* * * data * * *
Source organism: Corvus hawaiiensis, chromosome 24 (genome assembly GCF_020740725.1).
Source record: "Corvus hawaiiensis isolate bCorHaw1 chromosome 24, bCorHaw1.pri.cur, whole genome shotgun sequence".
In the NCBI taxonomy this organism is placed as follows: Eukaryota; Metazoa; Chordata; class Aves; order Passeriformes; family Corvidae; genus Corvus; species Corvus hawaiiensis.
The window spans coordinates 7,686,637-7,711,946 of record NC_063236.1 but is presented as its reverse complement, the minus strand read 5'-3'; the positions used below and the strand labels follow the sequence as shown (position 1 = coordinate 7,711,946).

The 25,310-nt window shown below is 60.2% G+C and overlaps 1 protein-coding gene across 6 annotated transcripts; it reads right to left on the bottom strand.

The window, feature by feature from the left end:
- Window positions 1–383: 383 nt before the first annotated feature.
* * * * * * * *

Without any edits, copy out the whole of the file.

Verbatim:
Source organism: Corvus hawaiiensis, chromosome 24 (genome assembly GCF_020740725.1).
Source record: "Corvus hawaiiensis isolate bCorHaw1 chromosome 24, bCorHaw1.pri.cur, whole genome shotgun sequence".
In the NCBI taxonomy this organism is placed as follows: Eukaryota; Metazoa; Chordata; class Aves; order Passeriformes; family Corvidae; genus Corvus; species Corvus hawaiiensis.
The window spans coordinates 7,686,637-7,711,946 of record NC_063236.1 but is presented as its reverse complement, the minus strand read 5'-3'; the positions used below and the strand labels follow the sequence as shown (position 1 = coordinate 7,711,946).

The 25,310-nt window shown below is 60.2% G+C and overlaps 1 protein-coding gene across 6 annotated transcripts; it reads right to left on the bottom strand.

The window, feature by feature from the left end:
- Window positions 1–383: 383 nt before the first annotated feature.